Article on 'toxic' health hazards of sugar Lustig, Laura A.
Schmidt and Claire D. Brindis. The three page Nature commentary (only available through subscription or purchase) noted a link between sugar consumption and the rise in non communicable disease. made sugar hard to get; man made it easy, they wrote. many parts of the world, people are consuming an average of more than 500 calories a day from added sugar alone. They added that a body of epidemiological and mechanistic evidence argues that excessive sugar consumption affects human health beyond simply adding calories. They cited several impacts: high blood pressure, diabetes, liver damage, among other things. They recommended control strategies and regulation to limit sugar intake. The CBC report noted that researchers were arguing for taxes, controls on the locations and density oakley sunglasses green lenses of fast food outlets and convenience stores near schools, and limits on sales during the school day or designating age limits for buying drinks with added sugar. It said the researchers believed sugar met four public health criteria for regulation first applied to alcohol: pervasiveness in society, toxicity, potential for abuse and negative impact on society. The CBC report said the American oakley sunglasses price Beverage Association's response to the commentary was that there were drink and portion sizes every occasion and lifestyle and that providing more options was a better solution than taking drinks away. The report also featured Dr. Arya Sharma, scientific director of the Canadian Obesity Network, who noted there were several toxic substances, such as salt and trans fat, that affect health if people eat too much of them. Sharma said it was not possible to distill the issues of obesity down to a question of sugar intake, that the discussion was valuable, but that no one knew what the unintended consequences of regulating sugar might be. The complainant, Scott Foster, wrote February 1: is not a toxin. While the researchers indicated sugars pose a health risk, is no suggestion by the researchers that sugar is toxic. Foster said the report violated CBC Journalistic Standards and Practices in their understanding and reflection of implications involving science reporting. He said CBC decided to misrepresent this scientific study and to sensationalize an irresponsible claim that sugar is I think that this is inaccurate and promotes a biased opinion that the only way to address a health risk to those people who consume far too much food and sugars is to restrict its access to everyone. Esther Enkin, the executive editor of CBC News, wrote back February 9 to note the definition of as of causing injury or death, especially by a chemical means: poisonous. She cited a passage in the commentary: little is not a problem, but a lot kills slowly. that light, to attribute the view that the researchers who wrote the article view sugar as their word and attributed to them in the headline seems to be fair and accurate reflection of their position, Enkin wrote. Foster wrote back February 17 and said neither fructose sugar nor glucose was toxic and that the health problems arose from excessive consumption. key point is much' of anything can cause health problems. He noted that several foods would have toxic effects if taken excessively. headline (and your news story) was misleading, he concluded. Foster was asked by this Office if he was asking for a review of the matter. He wrote back March 13 to outline how the article and other CBC coverage contributed to an impression. He noted that a British Broadcasting Corporation online article did not use the word in its report on the commentary. He asked for a review. CBC Journalistic Standards and Practices call for clear, concise, accurate language in reporting. On matters where can i buy oakley sunglasses of science and health, the policy notes: take care to understand properly and reflect the true implications of medical or scientific study results that we obtain, especially those involving statistical data. It adds: matters of human health we will take particular care to avoid arousing unfounded hopes or fears in persons living with or close to those red and black oakley sunglasses living with serious illnesses. They tend to feature summaries of existing research, calls for further research, or pleas for public policy action. They are an expression of opinion, slightly outside of the core of scientific work, and have a broad public and journalistic appeal because they leverage expertise into advocacy that intersects with the political. There are several types of sugars, the most common being sucrose extracted from sugar cane or sugar beet, but the term is widely applied to also include glucose, fructose and corn syrups used in food. Rather, a reasonable inference from the commentary and the CBC report was that people were consuming excessive amounts in various forms through food and beverages and that overindulgence was at the root of the health problems.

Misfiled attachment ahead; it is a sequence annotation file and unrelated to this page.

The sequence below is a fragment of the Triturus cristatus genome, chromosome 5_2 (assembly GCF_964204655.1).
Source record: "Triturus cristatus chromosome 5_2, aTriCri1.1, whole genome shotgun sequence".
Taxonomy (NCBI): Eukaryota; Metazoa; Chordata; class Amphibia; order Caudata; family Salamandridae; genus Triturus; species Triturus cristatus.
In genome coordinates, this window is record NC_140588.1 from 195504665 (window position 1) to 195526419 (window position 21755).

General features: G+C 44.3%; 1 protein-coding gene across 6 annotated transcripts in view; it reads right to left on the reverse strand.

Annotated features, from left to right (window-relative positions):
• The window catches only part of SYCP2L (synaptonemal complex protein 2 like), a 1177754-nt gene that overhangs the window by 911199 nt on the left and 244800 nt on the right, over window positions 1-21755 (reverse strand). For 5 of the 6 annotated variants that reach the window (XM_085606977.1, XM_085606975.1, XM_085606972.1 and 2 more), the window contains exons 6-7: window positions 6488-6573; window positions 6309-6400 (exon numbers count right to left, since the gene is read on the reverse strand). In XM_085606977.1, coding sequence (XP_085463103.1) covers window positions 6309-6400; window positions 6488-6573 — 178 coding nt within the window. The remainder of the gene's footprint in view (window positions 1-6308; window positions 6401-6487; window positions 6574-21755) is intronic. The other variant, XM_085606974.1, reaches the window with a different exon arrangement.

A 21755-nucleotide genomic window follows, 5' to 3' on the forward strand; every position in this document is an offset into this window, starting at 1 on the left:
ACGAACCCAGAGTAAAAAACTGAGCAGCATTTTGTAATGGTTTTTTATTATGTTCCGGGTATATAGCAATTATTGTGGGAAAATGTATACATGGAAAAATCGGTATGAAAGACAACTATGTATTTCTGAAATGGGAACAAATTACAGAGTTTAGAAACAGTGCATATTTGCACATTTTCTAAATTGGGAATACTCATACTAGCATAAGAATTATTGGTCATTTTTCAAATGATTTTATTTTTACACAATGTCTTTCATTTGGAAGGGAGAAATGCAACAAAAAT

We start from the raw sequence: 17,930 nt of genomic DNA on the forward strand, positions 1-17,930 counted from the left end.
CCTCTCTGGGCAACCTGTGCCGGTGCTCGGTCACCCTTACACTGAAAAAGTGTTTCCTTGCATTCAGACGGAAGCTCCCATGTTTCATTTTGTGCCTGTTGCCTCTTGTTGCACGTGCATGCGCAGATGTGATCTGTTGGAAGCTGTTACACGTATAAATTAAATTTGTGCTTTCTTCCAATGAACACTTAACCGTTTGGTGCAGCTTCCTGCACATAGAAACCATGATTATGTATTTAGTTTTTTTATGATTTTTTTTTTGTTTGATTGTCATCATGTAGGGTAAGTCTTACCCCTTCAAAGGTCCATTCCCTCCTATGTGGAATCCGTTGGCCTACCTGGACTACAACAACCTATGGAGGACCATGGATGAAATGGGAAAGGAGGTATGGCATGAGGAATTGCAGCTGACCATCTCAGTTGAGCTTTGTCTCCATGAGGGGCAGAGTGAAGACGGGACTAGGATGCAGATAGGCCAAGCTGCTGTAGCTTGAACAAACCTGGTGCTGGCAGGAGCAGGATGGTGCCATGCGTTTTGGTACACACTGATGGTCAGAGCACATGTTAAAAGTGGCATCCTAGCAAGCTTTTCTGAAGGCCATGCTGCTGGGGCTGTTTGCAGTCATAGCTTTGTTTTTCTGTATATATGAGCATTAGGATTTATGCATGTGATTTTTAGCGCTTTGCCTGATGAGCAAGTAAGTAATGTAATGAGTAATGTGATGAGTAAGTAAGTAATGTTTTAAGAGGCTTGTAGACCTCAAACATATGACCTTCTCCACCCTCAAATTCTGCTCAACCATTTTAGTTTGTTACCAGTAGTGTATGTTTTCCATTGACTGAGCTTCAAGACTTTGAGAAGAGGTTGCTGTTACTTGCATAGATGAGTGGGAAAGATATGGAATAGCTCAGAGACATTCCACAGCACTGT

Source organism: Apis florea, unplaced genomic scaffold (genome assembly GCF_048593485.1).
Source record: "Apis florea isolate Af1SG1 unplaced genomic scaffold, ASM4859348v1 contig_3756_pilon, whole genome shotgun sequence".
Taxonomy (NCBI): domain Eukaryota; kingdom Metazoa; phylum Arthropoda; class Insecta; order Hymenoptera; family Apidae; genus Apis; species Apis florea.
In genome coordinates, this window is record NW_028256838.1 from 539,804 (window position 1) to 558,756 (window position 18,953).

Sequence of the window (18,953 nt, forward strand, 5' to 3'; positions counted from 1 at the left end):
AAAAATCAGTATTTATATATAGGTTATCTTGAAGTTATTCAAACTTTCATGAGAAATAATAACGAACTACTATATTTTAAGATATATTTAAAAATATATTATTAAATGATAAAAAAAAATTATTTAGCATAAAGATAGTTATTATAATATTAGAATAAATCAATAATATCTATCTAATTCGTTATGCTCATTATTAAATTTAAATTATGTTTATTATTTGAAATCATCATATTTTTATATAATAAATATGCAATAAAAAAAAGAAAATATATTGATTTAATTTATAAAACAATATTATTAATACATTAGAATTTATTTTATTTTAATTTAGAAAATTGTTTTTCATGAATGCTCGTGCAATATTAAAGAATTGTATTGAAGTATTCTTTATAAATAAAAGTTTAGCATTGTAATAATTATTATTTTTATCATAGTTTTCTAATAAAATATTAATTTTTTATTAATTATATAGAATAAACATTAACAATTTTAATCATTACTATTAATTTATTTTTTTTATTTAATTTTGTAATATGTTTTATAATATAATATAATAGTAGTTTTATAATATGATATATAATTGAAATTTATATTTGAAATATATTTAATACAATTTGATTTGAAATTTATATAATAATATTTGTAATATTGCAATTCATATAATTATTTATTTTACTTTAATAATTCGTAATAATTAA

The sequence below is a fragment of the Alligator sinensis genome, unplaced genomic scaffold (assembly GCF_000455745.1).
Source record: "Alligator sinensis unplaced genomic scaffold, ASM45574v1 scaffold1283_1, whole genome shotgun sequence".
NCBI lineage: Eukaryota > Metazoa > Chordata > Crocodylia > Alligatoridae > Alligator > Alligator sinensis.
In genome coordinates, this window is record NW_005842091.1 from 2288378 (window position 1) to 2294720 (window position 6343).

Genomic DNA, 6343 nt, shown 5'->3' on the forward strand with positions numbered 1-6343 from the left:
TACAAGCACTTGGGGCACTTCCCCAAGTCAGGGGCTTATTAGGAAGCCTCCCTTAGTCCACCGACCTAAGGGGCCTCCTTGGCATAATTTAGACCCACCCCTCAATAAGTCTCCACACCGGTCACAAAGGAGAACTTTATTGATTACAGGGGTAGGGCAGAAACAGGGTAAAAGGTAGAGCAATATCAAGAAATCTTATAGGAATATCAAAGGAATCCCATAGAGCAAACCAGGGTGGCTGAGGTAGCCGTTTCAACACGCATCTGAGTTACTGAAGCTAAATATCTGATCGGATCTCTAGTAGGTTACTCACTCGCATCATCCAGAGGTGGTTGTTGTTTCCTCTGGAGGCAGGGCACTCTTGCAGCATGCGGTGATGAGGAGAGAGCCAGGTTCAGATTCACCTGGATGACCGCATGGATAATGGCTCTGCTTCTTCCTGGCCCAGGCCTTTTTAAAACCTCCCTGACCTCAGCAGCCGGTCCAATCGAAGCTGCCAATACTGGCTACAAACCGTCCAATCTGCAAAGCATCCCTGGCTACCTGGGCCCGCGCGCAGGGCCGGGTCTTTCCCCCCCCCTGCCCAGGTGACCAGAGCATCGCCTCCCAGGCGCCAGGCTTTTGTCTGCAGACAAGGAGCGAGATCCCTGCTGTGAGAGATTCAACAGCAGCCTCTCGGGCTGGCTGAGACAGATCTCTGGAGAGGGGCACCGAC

I found the report reasonably distilled the commentary and its recommendations, provided expert analysis, and carried an industry response. It did not raise a false fear. There was no violation of CBC Journalistic Standards and Practices.
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